The Big Short by Michael Lewis. (Actually not from the podcast just something I decided to read because I was thinking about seeing the movie and wanted to read the book first.) I was a banker before I was a nurse and I briefly dipped back into that world when I went through a divorce which led to my own personal financial crisis. (My timing was pretty unreal. I was hired after several months of interviews by a large NYC bank at the end of August 2008 and just a few weeks later, the banking crisis exploded around me and one by one, the people who had hired me were let go.) The author is also a classmate from college so I had previously read Liar’s Poker which was written when I was in banking for the first time-although I was in the less glamorous and as it turns out more honest world of commercial banking where I helped structure loans to small and mid-sized businesses. These loans were not sold in secondary markets so they had to be structured with a mind to the credit-worthiness of the companies. I didn’t find the Big Short to be as good a read as Liar’s Poker but it was compelling and scary. Not my typical read. I am told the movie is excellent.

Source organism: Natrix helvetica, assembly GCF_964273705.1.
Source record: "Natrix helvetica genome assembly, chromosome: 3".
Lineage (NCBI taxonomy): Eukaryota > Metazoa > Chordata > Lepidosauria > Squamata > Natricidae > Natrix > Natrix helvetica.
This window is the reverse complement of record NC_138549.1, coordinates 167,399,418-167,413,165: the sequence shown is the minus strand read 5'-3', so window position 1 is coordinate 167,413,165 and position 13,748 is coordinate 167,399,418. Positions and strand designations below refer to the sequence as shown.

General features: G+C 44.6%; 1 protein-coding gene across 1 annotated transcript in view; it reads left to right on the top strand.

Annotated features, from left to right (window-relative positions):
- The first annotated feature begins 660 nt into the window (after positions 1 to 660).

Ready Player One: I would never have picked this one on my own but after hearing Anne recommend it to a friend in this episode, I decided to give it a try because I wanted a book that would reel me in and keep me engaged. This was just the ticket. It is sort of a Harry Potter in a futuristic world. Hard to describe but kept me up way past my bedtime because it was that good. I am recommending it to everyone, especially my brother and my four nephews. It says a lot that I would really enjoy a book where the setting is a video game and I have never actually played a video game!